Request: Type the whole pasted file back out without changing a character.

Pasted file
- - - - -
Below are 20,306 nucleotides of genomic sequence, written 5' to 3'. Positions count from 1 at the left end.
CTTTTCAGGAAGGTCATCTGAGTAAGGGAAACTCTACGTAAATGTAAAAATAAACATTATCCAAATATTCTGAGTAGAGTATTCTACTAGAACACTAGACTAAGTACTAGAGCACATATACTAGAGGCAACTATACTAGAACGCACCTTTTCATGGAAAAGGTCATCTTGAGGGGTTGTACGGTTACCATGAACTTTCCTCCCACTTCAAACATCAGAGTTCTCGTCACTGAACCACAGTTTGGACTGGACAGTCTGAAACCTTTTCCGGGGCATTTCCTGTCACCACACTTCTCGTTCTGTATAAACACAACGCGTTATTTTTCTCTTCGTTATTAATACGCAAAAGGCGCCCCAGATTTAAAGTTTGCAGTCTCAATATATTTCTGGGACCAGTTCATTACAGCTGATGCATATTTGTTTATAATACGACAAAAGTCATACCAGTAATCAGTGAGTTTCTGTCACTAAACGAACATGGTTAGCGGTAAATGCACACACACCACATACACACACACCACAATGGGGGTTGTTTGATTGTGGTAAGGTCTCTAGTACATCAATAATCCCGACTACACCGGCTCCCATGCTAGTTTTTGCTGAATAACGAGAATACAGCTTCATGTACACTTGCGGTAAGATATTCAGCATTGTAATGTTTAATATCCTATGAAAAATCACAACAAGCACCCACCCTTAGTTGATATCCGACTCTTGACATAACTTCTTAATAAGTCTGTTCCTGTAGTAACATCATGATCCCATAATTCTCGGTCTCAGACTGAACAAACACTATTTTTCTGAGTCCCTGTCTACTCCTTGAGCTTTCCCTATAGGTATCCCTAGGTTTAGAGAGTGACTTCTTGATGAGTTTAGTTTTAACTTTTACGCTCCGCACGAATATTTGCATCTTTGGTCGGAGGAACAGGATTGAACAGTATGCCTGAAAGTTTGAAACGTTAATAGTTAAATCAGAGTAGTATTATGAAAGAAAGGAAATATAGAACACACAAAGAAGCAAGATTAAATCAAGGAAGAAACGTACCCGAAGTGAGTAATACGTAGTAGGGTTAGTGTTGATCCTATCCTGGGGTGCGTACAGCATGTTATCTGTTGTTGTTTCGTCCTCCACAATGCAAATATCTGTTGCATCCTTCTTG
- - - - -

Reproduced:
Below are 20,306 nucleotides of genomic sequence, written 5' to 3'. Positions count from 1 at the left end.
CTTTTCAGGAAGGTCATCTGAGTAAGGGAAACTCTACGTAAATGTAAAAATAAACATTATCCAAATATTCTGAGTAGAGTATTCTACTAGAACACTAGACTAAGTACTAGAGCACATATACTAGAGGCAACTATACTAGAACGCACCTTTTCATGGAAAAGGTCATCTTGAGGGGTTGTACGGTTACCATGAACTTTCCTCCCACTTCAAACATCAGAGTTCTCGTCACTGAACCACAGTTTGGACTGGACAGTCTGAAACCTTTTCCGGGGCATTTCCTGTCACCACACTTCTCGTTCTGTATAAACACAACGCGTTATTTTTCTCTTCGTTATTAATACGCAAAAGGCGCCCCAGATTTAAAGTTTGCAGTCTCAATATATTTCTGGGACCAGTTCATTACAGCTGATGCATATTTGTTTATAATACGACAAAAGTCATACCAGTAATCAGTGAGTTTCTGTCACTAAACGAACATGGTTAGCGGTAAATGCACACACACCACATACACACACACCACAATGGGGGTTGTTTGATTGTGGTAAGGTCTCTAGTACATCAATAATCCCGACTACACCGGCTCCCATGCTAGTTTTTGCTGAATAACGAGAATACAGCTTCATGTACACTTGCGGTAAGATATTCAGCATTGTAATGTTTAATATCCTATGAAAAATCACAACAAGCACCCACCCTTAGTTGATATCCGACTCTTGACATAACTTCTTAATAAGTCTGTTCCTGTAGTAACATCATGATCCCATAATTCTCGGTCTCAGACTGAACAAACACTATTTTTCTGAGTCCCTGTCTACTCCTTGAGCTTTCCCTATAGGTATCCCTAGGTTTAGAGAGTGACTTCTTGATGAGTTTAGTTTTAACTTTTACGCTCCGCACGAATATTTGCATCTTTGGTCGGAGGAACAGGATTGAACAGTATGCCTGAAAGTTTGAAACGTTAATAGTTAAATCAGAGTAGTATTATGAAAGAAAGGAAATATAGAACACACAAAGAAGCAAGATTAAATCAAGGAAGAAACGTACCCGAAGTGAGTAATACGTAGTAGGGTTAGTGTTGATCCTATCCTGGGGTGCGTACAGCATGTTATCTGTTGTTGTTTCGTCCTCCACAATGCAAATATCTGTTGCATCCTTCTTG